Tuesday, February 22, 2005
Attorney General Abbott Files Three Actions In Support Of Operation Biz Opp Flop SweepAUSTIN - Texas Attorney General Greg Abbott today announced the filing of three legal actions in support of a nationwide roundup targeting the operators of fraudulent business opportunities and work-at-home schemes.
The Texas actions are part of a nationwide enforcement sweep involving the Federal Trade Commission, the Department of Justice, the U.S. Postal Inspection Service and 14 states.
Called Operation Biz Opp Flop, the coalition is charging more than 130 fraudulent operations with violating various consumer protection laws, including cases in Texas that have resulted in a contempt filing against a wedding career consultant and a suit alleging misrepresentations by a company selling online business software and service packages.
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“Get-rich-quick schemes and false promises plague Texas consumers, and I am proud to participate in this wide-ranging effort to eradicate them,” said Attorney General Abbott. “I am determined to stop scam operators who ruthlessly exploit well-meaning consumers, and I will make every effort to get money back for those who were wronged.”
Attorney General Abbott filed a lawsuit today in Bexar County District Court against Delaware corporation iMergent Inc., which does business as Storesonline.com, and sued its officers, Brandon Lewis and Donald Danks.
Formerly known as Galaxy Mall Inc., Storesonline.com spokespersons claim in hotel seminars and training sessions held in cities across Texas that its software and services will enable a consumer to set up successful Web sites and sell various products or services at a large profit. The company promises a profit return of far more than the initial $500 fee for the Web package, as well as support and mentoring.
However, after interested consumers have set up the Web site, the defendants then approach them with an offer of “expert technical assistance,” which costs an additional $4,000 or more. Consumers who complained to the Attorney General about Storesonline.com said they were led to believe the expert technical assistance was part of the $500 startup fee.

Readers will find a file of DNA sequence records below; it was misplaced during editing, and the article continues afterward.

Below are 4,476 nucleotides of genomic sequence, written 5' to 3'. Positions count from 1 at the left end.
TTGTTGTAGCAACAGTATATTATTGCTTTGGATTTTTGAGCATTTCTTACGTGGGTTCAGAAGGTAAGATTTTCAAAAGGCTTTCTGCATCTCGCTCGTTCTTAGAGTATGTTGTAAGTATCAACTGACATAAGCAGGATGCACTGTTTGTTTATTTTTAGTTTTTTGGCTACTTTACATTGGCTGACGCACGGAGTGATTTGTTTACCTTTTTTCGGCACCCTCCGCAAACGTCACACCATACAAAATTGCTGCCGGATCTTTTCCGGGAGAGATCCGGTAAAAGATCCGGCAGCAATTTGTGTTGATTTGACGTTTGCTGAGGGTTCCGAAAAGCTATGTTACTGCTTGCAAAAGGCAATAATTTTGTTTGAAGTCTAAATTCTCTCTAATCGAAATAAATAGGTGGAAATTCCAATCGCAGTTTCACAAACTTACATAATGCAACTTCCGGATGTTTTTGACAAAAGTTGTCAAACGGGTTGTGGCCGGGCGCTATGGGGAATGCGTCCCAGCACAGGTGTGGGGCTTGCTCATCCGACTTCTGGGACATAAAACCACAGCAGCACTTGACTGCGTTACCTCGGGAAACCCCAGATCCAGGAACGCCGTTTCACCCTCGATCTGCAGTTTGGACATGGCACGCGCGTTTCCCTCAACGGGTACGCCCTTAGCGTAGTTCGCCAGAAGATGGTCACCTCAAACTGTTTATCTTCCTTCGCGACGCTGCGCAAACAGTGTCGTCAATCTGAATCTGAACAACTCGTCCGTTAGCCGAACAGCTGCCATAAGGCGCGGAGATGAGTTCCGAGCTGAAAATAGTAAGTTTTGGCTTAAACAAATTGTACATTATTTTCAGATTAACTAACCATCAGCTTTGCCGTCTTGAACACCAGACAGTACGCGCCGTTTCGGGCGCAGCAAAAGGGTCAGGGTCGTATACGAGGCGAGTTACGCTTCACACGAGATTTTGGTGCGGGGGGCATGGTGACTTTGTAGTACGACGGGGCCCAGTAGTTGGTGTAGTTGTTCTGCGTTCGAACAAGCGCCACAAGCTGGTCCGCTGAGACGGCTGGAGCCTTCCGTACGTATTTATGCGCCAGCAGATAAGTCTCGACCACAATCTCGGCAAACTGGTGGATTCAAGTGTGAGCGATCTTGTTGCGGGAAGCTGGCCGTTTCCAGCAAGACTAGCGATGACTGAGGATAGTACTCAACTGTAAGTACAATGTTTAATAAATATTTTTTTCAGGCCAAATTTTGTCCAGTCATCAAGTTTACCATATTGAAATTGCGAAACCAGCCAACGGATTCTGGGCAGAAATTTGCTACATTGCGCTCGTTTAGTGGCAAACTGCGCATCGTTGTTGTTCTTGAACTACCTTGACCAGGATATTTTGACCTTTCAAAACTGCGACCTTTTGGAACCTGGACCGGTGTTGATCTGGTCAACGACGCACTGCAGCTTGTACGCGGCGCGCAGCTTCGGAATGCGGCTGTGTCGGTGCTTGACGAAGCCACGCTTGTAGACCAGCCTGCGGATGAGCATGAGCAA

Others complained the software they purchased was faulty or that consumers who visited their Web sites could not purchase the items, resulting in many lost sales. The Attorney General will seek injunctions prohibiting this conduct, as well as restitution to consumers, civil penalties and attorneys’ fees.
Attorney General Abbott also filed a contempt motion against Patricia G. Thomas of Houston and her Wedding Careers Institute Inc. and Wedding Careers Worldwide Association, L.L.C. Thomas has continued to operate in flagrant violation of state laws and a court’s permanent injunction, placing her in possible contempt.
She was sued by the Attorney General in late 2003 for making false promises about the value of her wedding career instruction courses, which cost consumers at least $800 each. The Texas Workforce Commission investigated Thomas’s activities from early 1999, finally denying her a certificate of approval to operate as a licensed proprietary school. Nonetheless, Thomas continued to advertise her instructional services on the companies’ Web sites as if licensed.
The Attorney General reached an agreement with Lady of America Franchise Corp. of Fort Lauderdale, Fla., which sells fitness center franchises in Texas and other states. The company has agreed to stop telling prospective franchisees they are not required to register and post a security bond with the state to protect consumer members.
Several fitness centers and health spas in Texas have been under investigation the past year, and Attorney General Abbott’s office has resolved several of these through legal actions, including court orders for the return of consumers’ money paid in advance as membership fees.
Operation Biz Opp Flop will continue today in several states to include not only civil actions such as these in Texas, but criminal prosecutions against organized fraud artists.
Attorney General Abbott added, “Consumers should avoid businesses that promise big money for little effort or risk, or those that do not divulge important information about their services. The age-old warning that ‘if it sounds too good to be true, it probably is,’ still holds true today.”
Attorney General's lawsuit against iMERGENT, Inc.
Attorney General's motion for contempt against Wedding Careers Institute
Attorney General's agreement with Lady of America Franchise Corporation